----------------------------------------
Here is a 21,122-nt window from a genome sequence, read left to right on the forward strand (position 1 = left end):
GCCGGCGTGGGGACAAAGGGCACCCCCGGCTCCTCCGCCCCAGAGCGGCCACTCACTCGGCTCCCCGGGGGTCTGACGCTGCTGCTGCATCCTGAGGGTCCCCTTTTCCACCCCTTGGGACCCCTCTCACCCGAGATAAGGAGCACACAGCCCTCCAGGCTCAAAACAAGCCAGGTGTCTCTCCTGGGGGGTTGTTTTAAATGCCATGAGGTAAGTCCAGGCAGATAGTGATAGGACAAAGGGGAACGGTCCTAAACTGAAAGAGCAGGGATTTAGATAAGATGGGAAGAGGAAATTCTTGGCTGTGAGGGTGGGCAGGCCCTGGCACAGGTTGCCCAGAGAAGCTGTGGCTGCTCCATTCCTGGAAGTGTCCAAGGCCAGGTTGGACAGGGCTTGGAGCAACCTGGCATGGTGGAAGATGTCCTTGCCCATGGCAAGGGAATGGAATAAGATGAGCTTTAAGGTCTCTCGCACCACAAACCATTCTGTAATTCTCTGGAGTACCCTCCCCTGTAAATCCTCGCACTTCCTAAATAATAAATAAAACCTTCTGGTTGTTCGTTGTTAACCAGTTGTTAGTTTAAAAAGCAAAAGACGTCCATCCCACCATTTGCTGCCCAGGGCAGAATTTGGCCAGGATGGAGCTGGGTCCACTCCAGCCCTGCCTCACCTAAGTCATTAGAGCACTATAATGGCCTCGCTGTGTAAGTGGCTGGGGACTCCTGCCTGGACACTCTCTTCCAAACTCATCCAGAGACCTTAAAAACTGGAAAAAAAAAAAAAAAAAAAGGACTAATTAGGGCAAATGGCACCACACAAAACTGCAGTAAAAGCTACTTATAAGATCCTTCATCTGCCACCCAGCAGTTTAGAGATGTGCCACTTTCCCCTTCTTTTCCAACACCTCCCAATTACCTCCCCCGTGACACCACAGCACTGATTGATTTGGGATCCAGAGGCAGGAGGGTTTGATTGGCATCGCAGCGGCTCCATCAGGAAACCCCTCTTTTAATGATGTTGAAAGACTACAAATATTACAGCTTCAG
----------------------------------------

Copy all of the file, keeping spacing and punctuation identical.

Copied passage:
Here is a 21,122-nt window from a genome sequence, read left to right on the forward strand (position 1 = left end):
GCCGGCGTGGGGACAAAGGGCACCCCCGGCTCCTCCGCCCCAGAGCGGCCACTCACTCGGCTCCCCGGGGGTCTGACGCTGCTGCTGCATCCTGAGGGTCCCCTTTTCCACCCCTTGGGACCCCTCTCACCCGAGATAAGGAGCACACAGCCCTCCAGGCTCAAAACAAGCCAGGTGTCTCTCCTGGGGGGTTGTTTTAAATGCCATGAGGTAAGTCCAGGCAGATAGTGATAGGACAAAGGGGAACGGTCCTAAACTGAAAGAGCAGGGATTTAGATAAGATGGGAAGAGGAAATTCTTGGCTGTGAGGGTGGGCAGGCCCTGGCACAGGTTGCCCAGAGAAGCTGTGGCTGCTCCATTCCTGGAAGTGTCCAAGGCCAGGTTGGACAGGGCTTGGAGCAACCTGGCATGGTGGAAGATGTCCTTGCCCATGGCAAGGGAATGGAATAAGATGAGCTTTAAGGTCTCTCGCACCACAAACCATTCTGTAATTCTCTGGAGTACCCTCCCCTGTAAATCCTCGCACTTCCTAAATAATAAATAAAACCTTCTGGTTGTTCGTTGTTAACCAGTTGTTAGTTTAAAAAGCAAAAGACGTCCATCCCACCATTTGCTGCCCAGGGCAGAATTTGGCCAGGATGGAGCTGGGTCCACTCCAGCCCTGCCTCACCTAAGTCATTAGAGCACTATAATGGCCTCGCTGTGTAAGTGGCTGGGGACTCCTGCCTGGACACTCTCTTCCAAACTCATCCAGAGACCTTAAAAACTGGAAAAAAAAAAAAAAAAAAAGGACTAATTAGGGCAAATGGCACCACACAAAACTGCAGTAAAAGCTACTTATAAGATCCTTCATCTGCCACCCAGCAGTTTAGAGATGTGCCACTTTCCCCTTCTTTTCCAACACCTCCCAATTACCTCCCCCGTGACACCACAGCACTGATTGATTTGGGATCCAGAGGCAGGAGGGTTTGATTGGCATCGCAGCGGCTCCATCAGGAAACCCCTCTTTTAATGATGTTGAAAGACTACAAATATTACAGCTTCAG